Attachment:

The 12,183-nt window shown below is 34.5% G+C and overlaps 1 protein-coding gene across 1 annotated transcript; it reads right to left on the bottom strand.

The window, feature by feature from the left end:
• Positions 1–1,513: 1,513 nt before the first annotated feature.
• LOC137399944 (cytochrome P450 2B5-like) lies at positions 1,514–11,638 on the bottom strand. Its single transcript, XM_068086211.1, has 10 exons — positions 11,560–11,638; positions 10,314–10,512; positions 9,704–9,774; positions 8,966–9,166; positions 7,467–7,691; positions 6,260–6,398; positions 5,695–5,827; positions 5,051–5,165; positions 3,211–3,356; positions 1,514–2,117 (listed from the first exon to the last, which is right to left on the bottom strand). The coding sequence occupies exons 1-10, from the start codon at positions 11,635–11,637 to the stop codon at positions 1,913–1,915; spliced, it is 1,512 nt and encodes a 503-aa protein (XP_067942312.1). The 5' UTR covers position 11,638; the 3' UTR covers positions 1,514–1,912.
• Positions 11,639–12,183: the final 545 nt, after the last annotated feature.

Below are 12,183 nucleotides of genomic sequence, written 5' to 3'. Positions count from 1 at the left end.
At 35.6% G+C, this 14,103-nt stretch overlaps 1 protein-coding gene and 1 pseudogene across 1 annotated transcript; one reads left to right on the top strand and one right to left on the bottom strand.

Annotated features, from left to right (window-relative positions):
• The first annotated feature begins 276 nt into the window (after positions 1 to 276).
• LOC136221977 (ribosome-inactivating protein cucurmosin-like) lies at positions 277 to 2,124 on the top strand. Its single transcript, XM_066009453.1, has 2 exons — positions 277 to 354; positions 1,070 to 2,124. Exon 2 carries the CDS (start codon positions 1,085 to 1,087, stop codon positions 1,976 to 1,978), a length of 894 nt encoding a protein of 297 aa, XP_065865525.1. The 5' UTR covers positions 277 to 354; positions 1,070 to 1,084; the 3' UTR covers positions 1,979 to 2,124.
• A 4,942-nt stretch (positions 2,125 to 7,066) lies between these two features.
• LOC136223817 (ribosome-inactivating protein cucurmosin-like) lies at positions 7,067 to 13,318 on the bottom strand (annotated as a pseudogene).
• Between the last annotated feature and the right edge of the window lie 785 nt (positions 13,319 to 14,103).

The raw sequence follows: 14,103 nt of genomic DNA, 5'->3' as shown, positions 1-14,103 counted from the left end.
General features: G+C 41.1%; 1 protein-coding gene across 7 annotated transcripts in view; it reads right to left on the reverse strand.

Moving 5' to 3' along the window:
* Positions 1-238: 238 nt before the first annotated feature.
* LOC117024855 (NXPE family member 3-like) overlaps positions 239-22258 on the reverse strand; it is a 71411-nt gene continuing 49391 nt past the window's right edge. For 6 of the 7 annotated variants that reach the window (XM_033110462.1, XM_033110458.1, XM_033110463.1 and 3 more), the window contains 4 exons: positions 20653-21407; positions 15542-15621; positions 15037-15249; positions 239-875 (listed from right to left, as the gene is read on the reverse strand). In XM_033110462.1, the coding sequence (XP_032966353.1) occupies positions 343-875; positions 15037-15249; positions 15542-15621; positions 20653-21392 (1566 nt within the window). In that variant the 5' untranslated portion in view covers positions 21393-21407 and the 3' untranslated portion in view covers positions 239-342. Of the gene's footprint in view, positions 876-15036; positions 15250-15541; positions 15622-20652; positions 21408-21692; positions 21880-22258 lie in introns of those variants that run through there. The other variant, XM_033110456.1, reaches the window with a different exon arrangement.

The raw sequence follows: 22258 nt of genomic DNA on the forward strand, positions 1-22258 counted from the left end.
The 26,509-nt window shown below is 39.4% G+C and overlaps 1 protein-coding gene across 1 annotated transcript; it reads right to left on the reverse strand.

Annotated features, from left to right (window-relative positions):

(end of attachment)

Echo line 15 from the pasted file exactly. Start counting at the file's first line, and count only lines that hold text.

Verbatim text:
General features: G+C 41.1%; 1 protein-coding gene across 7 annotated transcripts in view; it reads right to left on the reverse strand.